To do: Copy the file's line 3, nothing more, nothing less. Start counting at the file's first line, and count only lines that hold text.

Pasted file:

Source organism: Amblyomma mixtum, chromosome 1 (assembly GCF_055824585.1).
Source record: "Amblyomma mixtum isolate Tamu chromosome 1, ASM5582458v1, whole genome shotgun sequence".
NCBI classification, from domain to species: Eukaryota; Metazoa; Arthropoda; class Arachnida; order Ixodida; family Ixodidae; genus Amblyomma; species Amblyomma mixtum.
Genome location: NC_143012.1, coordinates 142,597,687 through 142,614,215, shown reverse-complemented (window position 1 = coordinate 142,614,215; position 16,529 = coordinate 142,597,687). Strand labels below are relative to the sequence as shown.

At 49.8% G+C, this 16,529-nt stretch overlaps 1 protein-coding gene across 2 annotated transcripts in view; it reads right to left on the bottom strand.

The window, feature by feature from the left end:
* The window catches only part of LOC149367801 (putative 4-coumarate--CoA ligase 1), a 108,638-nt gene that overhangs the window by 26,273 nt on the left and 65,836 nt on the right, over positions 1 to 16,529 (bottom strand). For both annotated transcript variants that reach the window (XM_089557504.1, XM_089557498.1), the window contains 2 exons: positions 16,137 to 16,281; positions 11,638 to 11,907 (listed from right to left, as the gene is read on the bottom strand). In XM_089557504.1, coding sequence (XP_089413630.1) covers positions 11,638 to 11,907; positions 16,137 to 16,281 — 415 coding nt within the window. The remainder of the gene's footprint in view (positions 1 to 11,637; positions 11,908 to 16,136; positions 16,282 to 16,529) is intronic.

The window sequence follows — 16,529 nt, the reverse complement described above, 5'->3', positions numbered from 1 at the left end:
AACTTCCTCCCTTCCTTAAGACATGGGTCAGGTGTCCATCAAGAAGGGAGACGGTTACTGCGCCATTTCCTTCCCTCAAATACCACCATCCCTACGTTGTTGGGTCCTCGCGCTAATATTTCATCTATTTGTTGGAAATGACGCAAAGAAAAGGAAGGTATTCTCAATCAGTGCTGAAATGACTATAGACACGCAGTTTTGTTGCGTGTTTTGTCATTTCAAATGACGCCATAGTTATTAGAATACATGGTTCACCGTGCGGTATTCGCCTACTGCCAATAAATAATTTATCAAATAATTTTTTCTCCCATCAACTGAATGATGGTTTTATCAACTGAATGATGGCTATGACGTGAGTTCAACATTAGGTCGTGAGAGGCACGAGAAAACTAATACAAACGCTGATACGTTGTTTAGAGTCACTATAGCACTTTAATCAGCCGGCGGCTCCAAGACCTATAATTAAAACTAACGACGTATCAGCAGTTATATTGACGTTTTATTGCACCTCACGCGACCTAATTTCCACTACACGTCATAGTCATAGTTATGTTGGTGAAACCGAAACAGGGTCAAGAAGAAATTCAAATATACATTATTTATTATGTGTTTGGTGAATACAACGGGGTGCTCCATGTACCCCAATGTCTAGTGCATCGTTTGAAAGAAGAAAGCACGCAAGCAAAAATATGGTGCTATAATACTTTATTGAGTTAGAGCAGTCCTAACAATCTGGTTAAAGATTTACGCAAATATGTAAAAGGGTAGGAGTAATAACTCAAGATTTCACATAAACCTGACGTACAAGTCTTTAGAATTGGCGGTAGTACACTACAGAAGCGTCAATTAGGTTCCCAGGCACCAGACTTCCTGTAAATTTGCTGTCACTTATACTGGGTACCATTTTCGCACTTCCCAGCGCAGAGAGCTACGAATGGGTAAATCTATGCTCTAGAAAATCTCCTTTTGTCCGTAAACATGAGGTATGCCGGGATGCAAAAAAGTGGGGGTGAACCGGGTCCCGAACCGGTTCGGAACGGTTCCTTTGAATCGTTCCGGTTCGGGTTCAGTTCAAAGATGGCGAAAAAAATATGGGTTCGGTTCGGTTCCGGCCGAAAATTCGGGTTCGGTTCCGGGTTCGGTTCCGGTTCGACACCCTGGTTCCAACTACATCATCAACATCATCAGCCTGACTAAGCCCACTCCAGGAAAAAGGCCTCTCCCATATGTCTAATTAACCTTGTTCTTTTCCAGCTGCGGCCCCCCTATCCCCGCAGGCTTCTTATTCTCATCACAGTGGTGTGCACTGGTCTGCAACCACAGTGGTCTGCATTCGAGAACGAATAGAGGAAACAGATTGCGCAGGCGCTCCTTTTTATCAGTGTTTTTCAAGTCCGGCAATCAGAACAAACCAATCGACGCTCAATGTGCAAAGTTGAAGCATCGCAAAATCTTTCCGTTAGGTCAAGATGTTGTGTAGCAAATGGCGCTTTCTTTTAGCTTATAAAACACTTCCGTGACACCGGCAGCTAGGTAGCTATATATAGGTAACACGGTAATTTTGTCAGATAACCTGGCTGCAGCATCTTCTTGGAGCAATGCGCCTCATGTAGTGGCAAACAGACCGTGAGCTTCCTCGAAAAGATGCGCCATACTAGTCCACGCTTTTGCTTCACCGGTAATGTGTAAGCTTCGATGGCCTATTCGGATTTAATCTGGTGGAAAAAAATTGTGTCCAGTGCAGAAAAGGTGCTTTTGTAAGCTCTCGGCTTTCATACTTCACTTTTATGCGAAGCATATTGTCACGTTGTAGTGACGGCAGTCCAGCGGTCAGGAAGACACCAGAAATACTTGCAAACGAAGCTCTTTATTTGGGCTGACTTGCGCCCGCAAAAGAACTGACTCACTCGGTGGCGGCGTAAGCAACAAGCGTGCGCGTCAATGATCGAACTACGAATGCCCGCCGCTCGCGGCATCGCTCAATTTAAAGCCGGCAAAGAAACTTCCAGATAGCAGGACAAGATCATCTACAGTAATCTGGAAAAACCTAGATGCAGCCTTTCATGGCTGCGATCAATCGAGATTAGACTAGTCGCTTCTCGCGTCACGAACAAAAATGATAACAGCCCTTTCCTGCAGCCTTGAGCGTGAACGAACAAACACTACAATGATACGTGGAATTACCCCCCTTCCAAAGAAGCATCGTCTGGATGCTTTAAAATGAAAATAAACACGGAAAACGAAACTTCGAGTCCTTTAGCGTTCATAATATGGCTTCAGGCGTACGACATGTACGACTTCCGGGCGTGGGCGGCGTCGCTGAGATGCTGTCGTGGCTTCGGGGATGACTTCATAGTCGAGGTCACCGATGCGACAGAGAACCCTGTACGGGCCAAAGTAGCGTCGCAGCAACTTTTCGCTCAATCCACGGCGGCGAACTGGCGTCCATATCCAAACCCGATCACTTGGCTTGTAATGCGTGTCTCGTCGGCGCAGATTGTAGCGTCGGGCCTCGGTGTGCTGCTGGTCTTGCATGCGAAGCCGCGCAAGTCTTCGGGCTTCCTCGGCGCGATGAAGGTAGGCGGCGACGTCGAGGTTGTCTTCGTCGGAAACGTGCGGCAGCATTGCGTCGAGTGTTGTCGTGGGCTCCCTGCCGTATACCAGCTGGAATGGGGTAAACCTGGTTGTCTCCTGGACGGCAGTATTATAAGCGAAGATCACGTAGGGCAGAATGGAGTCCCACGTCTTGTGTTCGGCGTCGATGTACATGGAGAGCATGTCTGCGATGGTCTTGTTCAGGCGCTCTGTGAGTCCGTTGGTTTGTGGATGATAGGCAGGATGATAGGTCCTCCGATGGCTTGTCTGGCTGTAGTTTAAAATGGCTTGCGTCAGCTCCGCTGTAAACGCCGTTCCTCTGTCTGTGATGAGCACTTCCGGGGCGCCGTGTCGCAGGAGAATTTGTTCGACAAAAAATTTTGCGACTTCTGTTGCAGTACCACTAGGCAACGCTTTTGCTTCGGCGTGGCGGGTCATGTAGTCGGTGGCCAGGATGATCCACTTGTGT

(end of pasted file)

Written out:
NCBI classification, from domain to species: Eukaryota; Metazoa; Arthropoda; class Arachnida; order Ixodida; family Ixodidae; genus Amblyomma; species Amblyomma mixtum.